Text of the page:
At 0700 the MHL buoy was showing a mix of SE and NE swell, with the later dominating. It was showing close to 2 metres at sea, but the average period was a sloppy 7 seconds or so.
It looked as though there was a small wave maybe along the southern end of the Collaroy-Narra stretch and at Manly for the early. However, wind is supposed to go NE and then southerly at 25-35 kts. At the same time, the south swell should become the more dominant factor in the mix.
The models look pretty so-so for Sydney. The southerly is set to hammer along for 24 hours or so before going more SE (bah). Might possibly be a brief window of opportunity in a south corner tomorrow, but I bet it takes some looking around.
For your convenience, here’s the marine forecast and below that, a few postcards from Cali…
Forecast issued at 4:10 am EDT on Tuesday 29 October 2013.
A low pressure trough is expected to move across the eastern New South Wales today bringing a strong southerly change along the coast. A ridge will strengthen along the coast in a wake of the change during Wednesday to Friday.
Forecast for Tuesday until midnight
Gale warning for Tuesday for Sydney Coastal Waters
Northwest to northeasterly 15 to 25 knots tending southerly 25 to 35 knots later this morning then decreasing to 20 to 25 knots in the late evening.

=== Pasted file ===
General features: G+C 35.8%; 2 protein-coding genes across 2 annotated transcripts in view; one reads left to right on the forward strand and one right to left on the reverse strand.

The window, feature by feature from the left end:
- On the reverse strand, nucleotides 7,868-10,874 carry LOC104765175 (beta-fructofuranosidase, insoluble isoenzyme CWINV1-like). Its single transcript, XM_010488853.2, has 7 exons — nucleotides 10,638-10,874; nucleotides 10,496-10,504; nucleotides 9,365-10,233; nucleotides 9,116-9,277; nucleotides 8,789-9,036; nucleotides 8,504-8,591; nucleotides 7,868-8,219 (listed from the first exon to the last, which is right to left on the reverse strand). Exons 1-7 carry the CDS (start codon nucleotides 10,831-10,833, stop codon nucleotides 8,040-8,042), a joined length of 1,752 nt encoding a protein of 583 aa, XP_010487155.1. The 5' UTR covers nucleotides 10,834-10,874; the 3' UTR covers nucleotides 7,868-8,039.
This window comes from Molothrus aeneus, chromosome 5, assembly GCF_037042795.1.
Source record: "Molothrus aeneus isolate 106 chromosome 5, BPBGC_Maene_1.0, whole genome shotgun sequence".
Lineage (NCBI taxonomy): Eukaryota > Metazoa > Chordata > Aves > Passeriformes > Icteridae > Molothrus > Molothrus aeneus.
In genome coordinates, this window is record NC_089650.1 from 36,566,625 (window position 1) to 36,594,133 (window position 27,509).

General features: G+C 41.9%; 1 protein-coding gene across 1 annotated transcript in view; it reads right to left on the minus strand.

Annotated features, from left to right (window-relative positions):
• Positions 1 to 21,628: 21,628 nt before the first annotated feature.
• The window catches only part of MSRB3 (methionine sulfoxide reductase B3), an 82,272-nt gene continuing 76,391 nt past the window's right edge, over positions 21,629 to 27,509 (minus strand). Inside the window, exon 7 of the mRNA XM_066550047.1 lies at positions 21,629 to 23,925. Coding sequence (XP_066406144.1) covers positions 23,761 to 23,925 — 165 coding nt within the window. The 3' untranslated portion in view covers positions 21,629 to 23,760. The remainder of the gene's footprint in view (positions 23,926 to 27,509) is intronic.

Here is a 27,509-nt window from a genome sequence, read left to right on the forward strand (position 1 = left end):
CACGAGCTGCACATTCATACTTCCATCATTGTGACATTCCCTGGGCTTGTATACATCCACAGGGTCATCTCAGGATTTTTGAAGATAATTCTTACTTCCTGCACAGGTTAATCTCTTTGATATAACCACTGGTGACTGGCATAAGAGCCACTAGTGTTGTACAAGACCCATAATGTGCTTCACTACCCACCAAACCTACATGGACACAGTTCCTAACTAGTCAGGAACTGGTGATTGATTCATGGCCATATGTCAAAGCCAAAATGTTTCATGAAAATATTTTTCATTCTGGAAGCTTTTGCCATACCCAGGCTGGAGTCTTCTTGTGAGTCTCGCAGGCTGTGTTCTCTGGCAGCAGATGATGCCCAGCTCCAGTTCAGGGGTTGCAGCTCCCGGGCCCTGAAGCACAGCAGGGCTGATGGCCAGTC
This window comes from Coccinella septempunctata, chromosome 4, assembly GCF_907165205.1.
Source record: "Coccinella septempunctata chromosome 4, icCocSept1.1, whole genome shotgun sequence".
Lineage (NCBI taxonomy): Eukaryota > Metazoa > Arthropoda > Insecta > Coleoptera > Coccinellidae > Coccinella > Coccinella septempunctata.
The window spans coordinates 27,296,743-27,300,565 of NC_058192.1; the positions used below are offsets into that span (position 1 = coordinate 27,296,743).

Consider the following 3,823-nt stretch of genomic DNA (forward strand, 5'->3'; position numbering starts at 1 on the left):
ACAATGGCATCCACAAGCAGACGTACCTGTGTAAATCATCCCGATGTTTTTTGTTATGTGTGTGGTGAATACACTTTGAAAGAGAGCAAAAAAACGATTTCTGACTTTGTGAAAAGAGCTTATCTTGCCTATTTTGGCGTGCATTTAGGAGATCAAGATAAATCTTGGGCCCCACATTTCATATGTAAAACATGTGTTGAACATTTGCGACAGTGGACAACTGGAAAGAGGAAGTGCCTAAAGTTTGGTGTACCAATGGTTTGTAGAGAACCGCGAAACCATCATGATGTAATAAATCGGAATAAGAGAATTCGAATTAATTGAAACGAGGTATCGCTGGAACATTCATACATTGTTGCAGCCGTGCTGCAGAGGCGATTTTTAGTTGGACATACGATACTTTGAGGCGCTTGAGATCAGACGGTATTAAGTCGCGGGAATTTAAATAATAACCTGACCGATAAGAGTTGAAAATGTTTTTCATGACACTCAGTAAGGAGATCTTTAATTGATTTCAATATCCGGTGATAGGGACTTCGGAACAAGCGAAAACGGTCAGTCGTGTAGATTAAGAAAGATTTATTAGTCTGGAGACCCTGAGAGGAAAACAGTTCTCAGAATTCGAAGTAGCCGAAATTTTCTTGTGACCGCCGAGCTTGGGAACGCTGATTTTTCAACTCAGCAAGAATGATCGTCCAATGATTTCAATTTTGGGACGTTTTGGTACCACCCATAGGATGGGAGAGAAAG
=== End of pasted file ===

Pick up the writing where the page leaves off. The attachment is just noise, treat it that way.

1 to 1.5 metres, increasing to 2.5 to 3 metres around midday.
Northeasterly around 1 metre, tending northeast to southeasterly 1 to 1.5 metres around midday, then tending southerly 1.5 to 2 metres by early evening.
The chance of thunderstorms until this evening.
Wednesday 30 October
Southerly 15 to 25 knots turning southeasterly below 10 knots in the evening.
2 to 2.5 metres, decreasing below 1.5 metres during the morning, then decreasing below 1 metre during the afternoon.
Southerly 1.5 metres.
Thursday 31 October
Variable about 10 knots becoming easterly 10 to 15 knots during the afternoon then tending southeasterly during the evening.
Around 1 metre.
Southerly 1 to 1.5 metres.
Please be aware
Wind gusts can be 40 percent stronger than the averages given here, and maximum waves may be up to twice the height.
Nearby Coastal Waters
A little front is blowing through from the NW as I write this. We’ve even had a few spots of rain (which is always welcome in perpetually dry southern California). After visiting my sick friend in hospital yesterday (she was a whole lot better thankfully), I got up this morning and made the drive north to Santa Barbara. Although everything was blown out and there was essentially no swell, I still stopped to walk on the beach at Rincon.
The cove at Rincon is quite sheltered from the NW (their equivalent of our SEr), and the summer sand was still in, so it looked like a long, sandy point instead of it’s more usual heavily cobbled self. There were only a couple of folks in on long boards and after catching the “wave” in the picture, they got out and left it to a pair of SUPsters who’d just arrived.
There seems to be a slight chance of a wave in the knee to waist range tomorrow, but the real hope is out toward the weekend when a small winter angled swell looks to be a possibility. So who knows, I might even get in the water on this trip.
Have a great Tuesday!